professionals for data mining, online analytical processing, and other forms of business analysis,
market research, and decision support. Data warehouses may be subdivided into data marts,
which hold subsets of data from the warehouse that focus on specific aspects of a company, such
as a department or a business process.

 Data from various operational and external databases are captured, cleaned, and
transformed into data that can be better used for analysis. This acquisition process might
include activities like consolidating data from several sources, filtering out unwanted
data, correcting incorrect data, converting data to new data elements, or aggregating
data into new data subsets.

 These data are then stored in the enterprise data warehouse, from which they can be
moved into data marts or to an analytical data store that holds data in a more useful
form for certain types of analysis. Metadata (data that define the data in the data
warehouse) are stored in a metadata repository and cataloged by a metadata directory.

 Finally, a variety of analytical software tools can be provided to query, report, mine, and
analyze the data for delivery via Internet and intranet Web systems to business end users
Data Mining
In data mining, the data in a data warehouse are analyzed to reveal hidden patterns and trends in
historical business activity. This analysis can be used to help managers make decisions about
strategic changes in business operations to gain competitive advantages in the marketplace.

Data mining can discover new correlations, patterns, and trends in vast amounts of business data
(frequently several terabytes of data) stored in data warehouses. Data mining software uses
advanced pattern recognition algorithms, as well as a variety of mathematical and statistical
techniques, to sift through mountains of data to extract previously unknown strategic business
information. For example, many companies use data mining to:
• Perform market-basket analysis to identify new product bundles.
• Find root causes of quality or manufacturing problems.
• Prevent customer attrition and acquire new customers.
• Cross-sell to existing customers.
• Profile customers with more accuracy.

Database management system (DBMS)


A database management system (DBMS) is the main software tool of the database management
approach which controls the creation, maintenance, and use of the databases of an organization
and its end users.

Microcomputer database management packages such as Microsoft Access, Lotus Approach, or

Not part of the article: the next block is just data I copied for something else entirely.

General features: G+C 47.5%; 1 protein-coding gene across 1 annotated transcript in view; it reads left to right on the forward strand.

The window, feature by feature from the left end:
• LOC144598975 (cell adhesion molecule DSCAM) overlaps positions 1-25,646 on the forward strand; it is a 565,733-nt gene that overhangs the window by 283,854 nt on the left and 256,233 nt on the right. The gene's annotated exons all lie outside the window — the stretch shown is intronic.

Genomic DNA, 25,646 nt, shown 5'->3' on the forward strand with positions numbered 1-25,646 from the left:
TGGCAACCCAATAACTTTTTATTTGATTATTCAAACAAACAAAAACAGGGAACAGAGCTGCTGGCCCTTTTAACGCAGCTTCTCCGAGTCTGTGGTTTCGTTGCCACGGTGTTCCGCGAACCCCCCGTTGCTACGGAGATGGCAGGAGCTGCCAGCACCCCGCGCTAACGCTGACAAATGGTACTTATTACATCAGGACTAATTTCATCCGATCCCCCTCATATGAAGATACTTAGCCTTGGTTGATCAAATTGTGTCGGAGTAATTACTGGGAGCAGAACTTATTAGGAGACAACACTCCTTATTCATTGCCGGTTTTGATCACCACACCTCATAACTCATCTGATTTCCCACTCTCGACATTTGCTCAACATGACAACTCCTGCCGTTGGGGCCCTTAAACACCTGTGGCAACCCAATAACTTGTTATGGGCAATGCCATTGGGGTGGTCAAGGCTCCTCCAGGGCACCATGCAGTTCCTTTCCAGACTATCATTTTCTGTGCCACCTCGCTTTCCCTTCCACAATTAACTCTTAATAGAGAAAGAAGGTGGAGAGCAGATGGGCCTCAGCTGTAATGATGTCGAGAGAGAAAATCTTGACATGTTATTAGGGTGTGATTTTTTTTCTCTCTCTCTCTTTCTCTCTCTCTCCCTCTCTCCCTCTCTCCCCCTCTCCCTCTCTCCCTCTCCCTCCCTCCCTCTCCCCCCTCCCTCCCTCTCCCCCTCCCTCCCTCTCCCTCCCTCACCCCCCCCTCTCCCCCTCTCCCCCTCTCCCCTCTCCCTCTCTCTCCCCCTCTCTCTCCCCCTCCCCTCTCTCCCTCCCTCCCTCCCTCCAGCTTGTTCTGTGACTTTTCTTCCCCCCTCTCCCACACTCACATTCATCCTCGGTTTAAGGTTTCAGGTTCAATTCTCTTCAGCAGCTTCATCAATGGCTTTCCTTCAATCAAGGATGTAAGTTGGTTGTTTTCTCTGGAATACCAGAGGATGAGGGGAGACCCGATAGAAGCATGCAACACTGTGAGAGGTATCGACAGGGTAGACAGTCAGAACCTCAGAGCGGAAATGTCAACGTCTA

Corel Paradox allows you to set up and manage databases on your PC, network server, or the
World Wide Web.
In mainframe and server computer systems, the database management system is an important
system software package that controls the development, use, and maintenance of the databases of
computer-using organizations.
Function of DBMS
The three major functions of a database management system are (1) to create new databases and
database applications, (2) to maintain the quality of the data in an organization’s databases, and
(3) to use the databases of an organization to provide the information that its end users need.

1. Database development involves defining and organizing the content, relationships, and
structure of the data needed to build a database. Database application development involves
using a DBMS to develop prototypes of queries, forms, reports, and Web pages for a proposed
business application.

2. Database interrogation
A database interrogation capability is a major benefit of the database management approach. End
users can use a DBMS by asking for information from a database using a query feature or a
report generator.
The query language feature lets you easily obtain immediate responses to ad hoc data requests:
You merely key in a few short inquiries—in some cases, using common sentence structures just
like you would use to ask a question.
The report generator feature allows you to specify a report format for information you want
presented as a report.

For example Structured Query Language, is an international standard query language found in
many DBMS packages. In most cases, SQL is the language structure used to “ask a question”
that the DBMS will retrieve the data to answer. The basic form of a SQL query is:
SELECT . . . FROM . . . WHERE. .

Database maintenance
The database maintenance process is accomplished by transaction processing systems and other
end-user applications, with the support of the DBMS. End users and information specialists can
also employ various utilities provided by a DBMS for database maintenance. The databases of an
organization need to be updated continually to reflect new business transactions (e.g., sales
made, products produced, inventory shipped) and other events. Other miscellaneous changes also
must be made to update and correct data (e.g., customer or employee name and address changes)
to ensure the accuracy of the data in the databases.

Application Development
End users, systems analysts, and other application developers can use the internal 4GL
programming language and built-in software development tools provided by many DBMS
packages to develop custom application programs.
For example, you can use a DBMS to develop the data entry screens, forms, reports, or Web
pages of a business application that accesses a company database to find and update the data it
needs.